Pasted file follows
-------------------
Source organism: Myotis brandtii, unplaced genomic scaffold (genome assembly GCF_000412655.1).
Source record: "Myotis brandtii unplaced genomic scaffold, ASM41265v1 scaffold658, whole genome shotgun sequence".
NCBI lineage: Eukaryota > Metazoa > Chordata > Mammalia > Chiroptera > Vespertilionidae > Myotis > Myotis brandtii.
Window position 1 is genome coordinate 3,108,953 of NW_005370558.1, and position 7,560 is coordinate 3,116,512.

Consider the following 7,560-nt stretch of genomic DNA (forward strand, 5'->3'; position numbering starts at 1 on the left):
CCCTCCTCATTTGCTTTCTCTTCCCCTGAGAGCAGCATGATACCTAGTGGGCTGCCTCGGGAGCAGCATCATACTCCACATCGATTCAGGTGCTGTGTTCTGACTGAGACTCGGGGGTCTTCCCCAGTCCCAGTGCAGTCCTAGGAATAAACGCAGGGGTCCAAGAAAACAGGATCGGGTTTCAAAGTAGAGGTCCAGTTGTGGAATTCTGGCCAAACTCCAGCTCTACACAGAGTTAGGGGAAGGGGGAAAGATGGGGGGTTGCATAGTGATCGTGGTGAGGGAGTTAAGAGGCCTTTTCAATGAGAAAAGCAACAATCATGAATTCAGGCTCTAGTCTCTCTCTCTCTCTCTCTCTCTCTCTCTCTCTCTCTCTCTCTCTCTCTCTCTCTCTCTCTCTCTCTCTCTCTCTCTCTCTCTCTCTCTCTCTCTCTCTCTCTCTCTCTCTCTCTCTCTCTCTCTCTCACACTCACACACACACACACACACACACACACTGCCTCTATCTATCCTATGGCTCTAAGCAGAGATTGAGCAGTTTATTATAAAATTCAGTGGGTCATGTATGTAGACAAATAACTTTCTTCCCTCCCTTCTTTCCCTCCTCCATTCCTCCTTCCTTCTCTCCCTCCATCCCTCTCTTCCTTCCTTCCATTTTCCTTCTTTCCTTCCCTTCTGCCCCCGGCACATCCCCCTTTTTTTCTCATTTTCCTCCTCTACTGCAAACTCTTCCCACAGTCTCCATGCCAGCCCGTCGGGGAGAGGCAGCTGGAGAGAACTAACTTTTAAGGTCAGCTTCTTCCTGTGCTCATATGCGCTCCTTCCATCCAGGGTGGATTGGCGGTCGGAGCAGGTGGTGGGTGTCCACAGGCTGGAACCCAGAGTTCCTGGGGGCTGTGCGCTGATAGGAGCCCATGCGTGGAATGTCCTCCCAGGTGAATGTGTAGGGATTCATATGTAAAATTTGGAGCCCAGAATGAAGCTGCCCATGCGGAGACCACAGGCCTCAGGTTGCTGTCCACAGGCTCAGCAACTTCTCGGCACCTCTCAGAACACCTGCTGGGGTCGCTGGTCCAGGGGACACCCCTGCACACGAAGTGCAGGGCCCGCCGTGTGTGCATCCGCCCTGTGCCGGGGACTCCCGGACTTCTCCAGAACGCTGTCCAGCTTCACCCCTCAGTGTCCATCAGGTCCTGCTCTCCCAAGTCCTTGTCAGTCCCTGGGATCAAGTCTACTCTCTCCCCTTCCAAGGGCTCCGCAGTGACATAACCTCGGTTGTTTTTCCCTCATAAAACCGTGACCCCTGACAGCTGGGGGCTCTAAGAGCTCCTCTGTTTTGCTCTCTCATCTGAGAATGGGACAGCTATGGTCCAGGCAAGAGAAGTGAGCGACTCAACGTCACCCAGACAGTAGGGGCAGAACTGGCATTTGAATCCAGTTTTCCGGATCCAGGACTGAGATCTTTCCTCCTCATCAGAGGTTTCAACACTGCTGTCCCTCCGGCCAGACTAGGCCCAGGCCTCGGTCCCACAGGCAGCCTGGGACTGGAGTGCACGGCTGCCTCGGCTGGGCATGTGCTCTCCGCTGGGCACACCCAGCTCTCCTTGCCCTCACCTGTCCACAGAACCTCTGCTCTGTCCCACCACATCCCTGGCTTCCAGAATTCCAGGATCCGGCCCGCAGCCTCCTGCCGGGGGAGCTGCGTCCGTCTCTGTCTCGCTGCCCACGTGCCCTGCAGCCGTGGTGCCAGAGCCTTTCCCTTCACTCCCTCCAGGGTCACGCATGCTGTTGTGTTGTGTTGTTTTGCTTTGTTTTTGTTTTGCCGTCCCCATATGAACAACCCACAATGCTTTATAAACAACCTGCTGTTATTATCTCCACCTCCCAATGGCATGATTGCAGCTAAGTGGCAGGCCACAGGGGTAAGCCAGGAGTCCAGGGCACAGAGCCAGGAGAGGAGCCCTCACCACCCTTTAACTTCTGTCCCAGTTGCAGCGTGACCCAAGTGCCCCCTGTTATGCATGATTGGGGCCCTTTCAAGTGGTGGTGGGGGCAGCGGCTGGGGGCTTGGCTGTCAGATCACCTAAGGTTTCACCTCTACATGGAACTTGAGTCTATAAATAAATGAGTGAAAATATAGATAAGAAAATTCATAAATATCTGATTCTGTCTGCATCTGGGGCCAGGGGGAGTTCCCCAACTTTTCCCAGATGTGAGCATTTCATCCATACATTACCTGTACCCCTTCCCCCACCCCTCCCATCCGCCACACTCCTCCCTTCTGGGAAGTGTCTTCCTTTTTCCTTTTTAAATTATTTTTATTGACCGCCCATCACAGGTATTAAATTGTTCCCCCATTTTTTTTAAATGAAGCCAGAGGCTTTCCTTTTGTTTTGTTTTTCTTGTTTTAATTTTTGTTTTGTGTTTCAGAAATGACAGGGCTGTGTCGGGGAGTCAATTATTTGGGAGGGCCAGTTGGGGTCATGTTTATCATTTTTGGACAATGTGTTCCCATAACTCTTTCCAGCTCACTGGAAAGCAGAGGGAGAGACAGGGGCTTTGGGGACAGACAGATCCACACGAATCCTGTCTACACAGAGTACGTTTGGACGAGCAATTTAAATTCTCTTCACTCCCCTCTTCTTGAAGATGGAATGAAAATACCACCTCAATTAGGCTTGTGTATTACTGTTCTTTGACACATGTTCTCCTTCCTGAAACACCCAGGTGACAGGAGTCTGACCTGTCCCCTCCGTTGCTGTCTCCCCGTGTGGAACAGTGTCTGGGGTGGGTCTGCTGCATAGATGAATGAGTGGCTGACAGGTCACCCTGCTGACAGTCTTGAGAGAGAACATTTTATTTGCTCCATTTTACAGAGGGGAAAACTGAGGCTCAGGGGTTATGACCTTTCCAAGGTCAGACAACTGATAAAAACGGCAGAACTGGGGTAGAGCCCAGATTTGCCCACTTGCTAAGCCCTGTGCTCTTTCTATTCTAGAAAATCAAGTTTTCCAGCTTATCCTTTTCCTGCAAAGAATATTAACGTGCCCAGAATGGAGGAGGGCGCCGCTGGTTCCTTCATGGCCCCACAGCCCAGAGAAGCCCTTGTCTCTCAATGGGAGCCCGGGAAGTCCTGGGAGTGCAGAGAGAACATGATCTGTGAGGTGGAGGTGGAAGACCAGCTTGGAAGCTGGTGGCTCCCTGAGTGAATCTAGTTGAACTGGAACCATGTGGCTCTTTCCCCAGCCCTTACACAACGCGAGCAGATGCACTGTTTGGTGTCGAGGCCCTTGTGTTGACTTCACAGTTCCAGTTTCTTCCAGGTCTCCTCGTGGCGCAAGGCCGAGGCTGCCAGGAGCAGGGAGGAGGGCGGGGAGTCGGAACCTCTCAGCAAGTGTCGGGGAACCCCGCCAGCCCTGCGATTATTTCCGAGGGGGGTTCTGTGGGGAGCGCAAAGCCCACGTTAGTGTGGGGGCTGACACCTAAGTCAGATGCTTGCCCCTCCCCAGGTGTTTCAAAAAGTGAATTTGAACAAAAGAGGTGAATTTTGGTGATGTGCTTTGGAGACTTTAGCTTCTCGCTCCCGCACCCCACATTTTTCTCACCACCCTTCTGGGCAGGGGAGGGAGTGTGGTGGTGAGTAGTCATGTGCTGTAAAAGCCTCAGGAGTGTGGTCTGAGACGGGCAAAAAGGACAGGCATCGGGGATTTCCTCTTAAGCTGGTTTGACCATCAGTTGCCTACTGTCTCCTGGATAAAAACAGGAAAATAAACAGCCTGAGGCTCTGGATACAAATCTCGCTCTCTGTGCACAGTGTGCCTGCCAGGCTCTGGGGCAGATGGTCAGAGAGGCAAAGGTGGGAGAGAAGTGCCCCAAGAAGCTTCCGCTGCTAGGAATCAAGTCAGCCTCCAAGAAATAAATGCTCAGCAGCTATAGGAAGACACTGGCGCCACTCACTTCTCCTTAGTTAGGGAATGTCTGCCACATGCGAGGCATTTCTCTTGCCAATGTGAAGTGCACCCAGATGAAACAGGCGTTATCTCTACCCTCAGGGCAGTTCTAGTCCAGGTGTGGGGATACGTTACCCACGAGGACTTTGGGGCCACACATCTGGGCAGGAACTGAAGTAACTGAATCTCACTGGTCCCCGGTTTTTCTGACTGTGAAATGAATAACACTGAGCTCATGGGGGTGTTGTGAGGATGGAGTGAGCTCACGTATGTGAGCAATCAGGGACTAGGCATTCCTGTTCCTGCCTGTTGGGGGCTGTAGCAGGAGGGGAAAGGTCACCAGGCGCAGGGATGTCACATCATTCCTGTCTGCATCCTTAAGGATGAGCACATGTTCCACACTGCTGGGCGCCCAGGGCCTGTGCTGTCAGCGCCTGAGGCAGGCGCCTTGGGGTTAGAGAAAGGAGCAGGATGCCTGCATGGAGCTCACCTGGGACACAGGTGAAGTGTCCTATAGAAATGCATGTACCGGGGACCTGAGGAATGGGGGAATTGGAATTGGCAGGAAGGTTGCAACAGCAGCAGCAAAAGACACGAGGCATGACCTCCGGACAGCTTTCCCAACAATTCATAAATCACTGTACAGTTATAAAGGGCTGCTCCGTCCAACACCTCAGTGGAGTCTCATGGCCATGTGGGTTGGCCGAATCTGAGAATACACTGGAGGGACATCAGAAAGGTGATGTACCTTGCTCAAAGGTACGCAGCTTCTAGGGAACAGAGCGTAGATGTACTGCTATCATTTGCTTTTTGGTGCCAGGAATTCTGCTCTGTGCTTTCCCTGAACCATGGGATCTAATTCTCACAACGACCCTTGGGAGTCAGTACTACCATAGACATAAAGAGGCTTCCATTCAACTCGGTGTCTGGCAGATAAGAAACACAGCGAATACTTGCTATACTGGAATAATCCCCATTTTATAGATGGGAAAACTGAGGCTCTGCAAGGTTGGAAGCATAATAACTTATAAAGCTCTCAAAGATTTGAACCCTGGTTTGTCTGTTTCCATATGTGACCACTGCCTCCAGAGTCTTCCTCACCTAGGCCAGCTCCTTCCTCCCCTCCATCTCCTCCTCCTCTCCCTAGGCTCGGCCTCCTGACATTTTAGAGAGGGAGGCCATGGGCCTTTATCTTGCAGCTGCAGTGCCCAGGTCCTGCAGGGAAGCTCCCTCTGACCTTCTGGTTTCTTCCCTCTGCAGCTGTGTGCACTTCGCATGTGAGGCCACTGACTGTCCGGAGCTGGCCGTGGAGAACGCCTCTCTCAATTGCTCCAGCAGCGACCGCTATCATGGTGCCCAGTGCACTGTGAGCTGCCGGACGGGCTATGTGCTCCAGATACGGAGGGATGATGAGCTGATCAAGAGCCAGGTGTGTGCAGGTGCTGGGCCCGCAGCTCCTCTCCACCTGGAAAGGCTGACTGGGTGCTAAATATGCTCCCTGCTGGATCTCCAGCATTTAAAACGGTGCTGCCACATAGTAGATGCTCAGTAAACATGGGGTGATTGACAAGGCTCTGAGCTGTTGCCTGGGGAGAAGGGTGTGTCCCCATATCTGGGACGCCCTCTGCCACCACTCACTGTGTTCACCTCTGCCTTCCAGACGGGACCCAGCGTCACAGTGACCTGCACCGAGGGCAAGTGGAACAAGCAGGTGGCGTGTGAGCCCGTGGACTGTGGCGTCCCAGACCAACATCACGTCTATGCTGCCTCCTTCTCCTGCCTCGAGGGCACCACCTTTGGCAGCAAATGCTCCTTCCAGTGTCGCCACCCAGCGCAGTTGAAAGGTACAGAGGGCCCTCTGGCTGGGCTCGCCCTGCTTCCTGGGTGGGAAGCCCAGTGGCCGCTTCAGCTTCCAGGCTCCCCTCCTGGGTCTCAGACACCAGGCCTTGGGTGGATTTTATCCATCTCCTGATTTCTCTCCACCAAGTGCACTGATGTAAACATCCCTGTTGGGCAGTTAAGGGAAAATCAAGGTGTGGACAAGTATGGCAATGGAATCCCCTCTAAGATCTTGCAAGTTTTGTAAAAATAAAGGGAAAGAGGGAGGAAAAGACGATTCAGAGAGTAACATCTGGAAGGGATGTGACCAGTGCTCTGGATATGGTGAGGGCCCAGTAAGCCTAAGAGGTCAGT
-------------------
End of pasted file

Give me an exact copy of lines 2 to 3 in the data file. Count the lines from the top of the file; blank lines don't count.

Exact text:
Source record: "Myotis brandtii unplaced genomic scaffold, ASM41265v1 scaffold658, whole genome shotgun sequence".
NCBI lineage: Eukaryota > Metazoa > Chordata > Mammalia > Chiroptera > Vespertilionidae > Myotis > Myotis brandtii.